Germany turns a coal mine into a giant battery to store surplus solar and wind energy

Germany turns a coal mine into a giant battery to store surplus solar and wind energy

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Germany will turn a coal mine into a large hydroelectric power station. The German Prosper-Haniel field will cease to be a coal mine. As of 2018, Germany will not operate any anthracite coal mines. Abandoned mines will receive a new role, one that will contribute to the development of renewable energy in this country.

In this way, a coal mine operated for 50 years, located in the North Rhine mining basins, will be transformed into a pumping hydroelectric plant with a capacity of 200 MW. It will store excess solar and wind energy, and generate electricity when there is no wind or sun.

By producing 200 MW of energy, it will be able to supply up to 400,000 homes, combining different technologies to ensure that there are no outages. This will be ensured by installing solar panels and wind turbines to harness sunlight and wind force, respectively.

The plant will also have a system that will pass water through the passageways of the mine to take it to the turbines which will generate electricity.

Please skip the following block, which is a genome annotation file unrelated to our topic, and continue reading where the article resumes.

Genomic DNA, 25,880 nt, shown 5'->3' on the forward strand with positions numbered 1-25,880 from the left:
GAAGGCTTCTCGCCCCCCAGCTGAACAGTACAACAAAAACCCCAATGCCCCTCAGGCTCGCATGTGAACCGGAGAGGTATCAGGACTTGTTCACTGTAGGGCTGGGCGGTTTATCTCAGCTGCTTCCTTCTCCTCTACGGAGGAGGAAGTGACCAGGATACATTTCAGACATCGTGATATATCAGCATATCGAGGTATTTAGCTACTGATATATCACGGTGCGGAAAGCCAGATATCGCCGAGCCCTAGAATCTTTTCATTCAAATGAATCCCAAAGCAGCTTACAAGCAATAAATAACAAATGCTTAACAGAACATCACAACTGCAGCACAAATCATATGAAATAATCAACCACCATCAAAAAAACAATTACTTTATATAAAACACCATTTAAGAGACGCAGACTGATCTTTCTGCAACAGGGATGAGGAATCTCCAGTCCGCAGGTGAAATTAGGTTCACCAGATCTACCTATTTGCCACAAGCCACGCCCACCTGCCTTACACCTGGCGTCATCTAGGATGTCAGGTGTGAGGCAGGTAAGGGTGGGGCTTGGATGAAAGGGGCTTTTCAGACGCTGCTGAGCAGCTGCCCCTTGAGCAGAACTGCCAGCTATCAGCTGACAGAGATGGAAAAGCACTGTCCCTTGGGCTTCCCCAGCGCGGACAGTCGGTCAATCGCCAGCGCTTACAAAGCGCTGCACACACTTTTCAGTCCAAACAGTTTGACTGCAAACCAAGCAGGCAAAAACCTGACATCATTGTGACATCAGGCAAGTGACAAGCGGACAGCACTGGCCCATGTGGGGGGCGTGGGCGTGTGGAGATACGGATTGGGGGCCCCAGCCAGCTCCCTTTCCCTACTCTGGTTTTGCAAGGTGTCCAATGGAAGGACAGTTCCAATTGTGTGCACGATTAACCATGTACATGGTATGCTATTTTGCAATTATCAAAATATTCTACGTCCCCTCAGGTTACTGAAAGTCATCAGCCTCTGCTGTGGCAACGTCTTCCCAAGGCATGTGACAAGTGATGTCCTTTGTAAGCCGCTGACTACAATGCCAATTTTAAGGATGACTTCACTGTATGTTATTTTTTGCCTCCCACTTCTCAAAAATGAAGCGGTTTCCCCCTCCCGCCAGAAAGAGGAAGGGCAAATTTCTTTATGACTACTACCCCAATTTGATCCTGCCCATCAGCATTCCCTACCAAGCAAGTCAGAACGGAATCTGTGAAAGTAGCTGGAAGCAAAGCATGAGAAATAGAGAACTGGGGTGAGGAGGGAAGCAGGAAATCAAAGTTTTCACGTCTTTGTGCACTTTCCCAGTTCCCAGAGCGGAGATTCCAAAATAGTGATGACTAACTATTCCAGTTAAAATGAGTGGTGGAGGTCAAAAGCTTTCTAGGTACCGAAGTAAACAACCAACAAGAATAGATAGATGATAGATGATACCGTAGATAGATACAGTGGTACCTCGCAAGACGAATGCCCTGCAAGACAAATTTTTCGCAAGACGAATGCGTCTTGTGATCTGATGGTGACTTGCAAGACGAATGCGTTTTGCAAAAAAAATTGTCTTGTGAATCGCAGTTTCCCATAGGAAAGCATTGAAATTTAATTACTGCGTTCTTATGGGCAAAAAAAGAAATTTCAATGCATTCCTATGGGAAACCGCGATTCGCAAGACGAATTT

When fully operational, it will be filled with 1 million cubic meters of water at a pressure of 60 bar.

When necessary, operators can launch water from a height of 1,200 meters to start the turbines. This mining complex has up to 26 kilometers of galleries.

This type of hydroelectric plant is already widely used throughout the world, especially in the mountainous regions of northern Europe and the United States. In this case, however, the difference in height of the two tanks is used, one is created on the surface and the other is underground.

This measure allows revitalizing the region that has needed fossil fuels to generate energy for dozens of years. If this initiative is successful, the other mines in the area will also be transformed into hydroelectric plants to meet the goal of generating 30% of energy consumption through renewable energy by 2025.

This power plant will generate a third of the demand in the entire country, since the vast majority of the energy comes from thermal power plants that use coal to generate energy.

The University of Duisburg-Essen participates in the project.

This is undoubtedly a great example of the transition towards a sustainable and environmentally friendly energy model that all countries in the world should emulate.


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